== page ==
As women age, the arbitrary rules that govern what they can and can’t wear appear to get more and more infantile. Or so a new survey indicates. Conducted by a UK diet company—I’m already suspicious—the poll found that most women feel uncomfortable donning a bikini as they near 50 and negatively evaluate older women who wear them anyway.
Of the 2,000 women surveyed, most agreed that 47 is the age at which women should trade the two-piece for more age-appropriate swimwear. There was no mention of what age appropriate means exactly, but let’s hope they’re thinking of a one-piece swimsuit and not an oversized paper bag.
Oddly, half of the women surveyed, who were between the ages of 18 and 65, felt that there was one exception to that rule, however: ridiculously good-looking older women. In their view, if you look great after 47 you’ve earned the right to bare all on the beach.
Upon first read that exception seems sensible. It’s sort of hardwired in our brains to make the great body + bikini connection, as if bikinis were status symbols and not just pieces of fabric. But the logic seems a tad punitive and a lot nonsensical when you break it down. If women really believe there is an age at which the bikini is a no-no then what difference does it make if she looks good wearing it or not? The exception reveals that the bikini question isn’t really a way to talk about age as much as it is another way of punishing women who don’t meet the beauty standard.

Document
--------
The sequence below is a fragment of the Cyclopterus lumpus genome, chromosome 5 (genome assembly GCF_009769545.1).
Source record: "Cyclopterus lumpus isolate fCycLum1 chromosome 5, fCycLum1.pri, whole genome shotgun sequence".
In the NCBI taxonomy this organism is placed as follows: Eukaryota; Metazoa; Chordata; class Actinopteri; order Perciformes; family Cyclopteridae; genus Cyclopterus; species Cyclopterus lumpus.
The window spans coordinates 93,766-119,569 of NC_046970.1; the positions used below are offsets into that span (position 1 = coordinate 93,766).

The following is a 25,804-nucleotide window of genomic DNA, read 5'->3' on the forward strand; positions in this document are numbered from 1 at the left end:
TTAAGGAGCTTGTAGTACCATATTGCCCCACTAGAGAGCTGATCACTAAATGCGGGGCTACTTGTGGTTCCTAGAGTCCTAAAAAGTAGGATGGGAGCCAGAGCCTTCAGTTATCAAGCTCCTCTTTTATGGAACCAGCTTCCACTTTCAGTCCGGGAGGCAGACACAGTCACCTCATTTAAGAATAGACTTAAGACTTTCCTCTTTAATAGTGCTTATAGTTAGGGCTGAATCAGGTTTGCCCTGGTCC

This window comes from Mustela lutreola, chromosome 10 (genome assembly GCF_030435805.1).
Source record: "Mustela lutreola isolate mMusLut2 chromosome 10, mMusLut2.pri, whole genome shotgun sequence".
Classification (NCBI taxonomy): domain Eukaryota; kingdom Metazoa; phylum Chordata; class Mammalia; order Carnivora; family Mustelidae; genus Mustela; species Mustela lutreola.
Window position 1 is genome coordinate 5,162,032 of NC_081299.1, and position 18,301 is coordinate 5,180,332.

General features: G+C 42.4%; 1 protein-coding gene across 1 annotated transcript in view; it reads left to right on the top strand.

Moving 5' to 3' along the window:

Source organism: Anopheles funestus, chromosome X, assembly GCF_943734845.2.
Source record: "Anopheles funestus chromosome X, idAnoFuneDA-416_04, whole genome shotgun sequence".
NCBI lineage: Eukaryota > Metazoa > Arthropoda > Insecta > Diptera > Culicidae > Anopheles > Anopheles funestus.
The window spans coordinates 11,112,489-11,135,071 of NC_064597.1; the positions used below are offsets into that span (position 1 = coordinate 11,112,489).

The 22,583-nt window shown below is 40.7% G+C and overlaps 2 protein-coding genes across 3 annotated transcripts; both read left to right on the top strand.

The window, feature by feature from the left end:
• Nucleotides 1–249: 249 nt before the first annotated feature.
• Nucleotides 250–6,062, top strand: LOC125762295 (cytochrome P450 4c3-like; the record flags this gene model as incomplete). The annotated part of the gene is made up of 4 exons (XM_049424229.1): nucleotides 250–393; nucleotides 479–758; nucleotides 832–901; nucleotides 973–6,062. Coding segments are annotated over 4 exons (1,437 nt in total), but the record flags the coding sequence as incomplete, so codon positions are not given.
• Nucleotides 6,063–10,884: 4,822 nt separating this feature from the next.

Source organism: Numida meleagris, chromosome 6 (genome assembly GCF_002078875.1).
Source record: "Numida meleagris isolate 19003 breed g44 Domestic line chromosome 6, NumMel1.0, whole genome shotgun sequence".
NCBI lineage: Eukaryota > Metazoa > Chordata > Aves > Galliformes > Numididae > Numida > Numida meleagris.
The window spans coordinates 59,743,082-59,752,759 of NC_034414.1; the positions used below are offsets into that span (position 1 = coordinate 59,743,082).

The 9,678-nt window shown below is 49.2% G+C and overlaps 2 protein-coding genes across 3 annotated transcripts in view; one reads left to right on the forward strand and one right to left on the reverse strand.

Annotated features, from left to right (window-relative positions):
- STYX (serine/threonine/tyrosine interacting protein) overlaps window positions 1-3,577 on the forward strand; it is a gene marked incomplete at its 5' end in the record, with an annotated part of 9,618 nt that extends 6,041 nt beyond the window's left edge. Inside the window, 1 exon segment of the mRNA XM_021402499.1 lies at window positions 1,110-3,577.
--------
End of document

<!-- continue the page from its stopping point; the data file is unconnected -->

It hardly seems fair that about the age when a woman’s self-confidence is at its glorious zenith, which also seems to coincide with her breasts, belly and thighs heading south, everyone and their eagle-eyed grandmother is telling her to cover up.
I’m 34 and have never worn a bikini. As self-conscious as a 12-year-old girl at a pool party, when I hit the beach I opt to put on my great-grandmother’s swimming costume. That’s because I’m neurotic, however. And perhaps because of that fact I’ve always looked forward to the day when I don’t feel like everyone on the beach is staring at me in my bathing suit. This survey, however, reveals that moment to be a complete fantasy. A grandmother in her 70s is still going to be judged according to the youthful standard, while grandpa, a jingly-jangly vision of freedom in his banana hammock, flies under the radar, his suntan covering all his wrinkly nooks and crannies.
The only consolation for the loss of my dream of old lady invisibility is the fact that “rules” and their exceptions about what an adult woman can and can’t wear after the age of 47 are a complete fantasy too.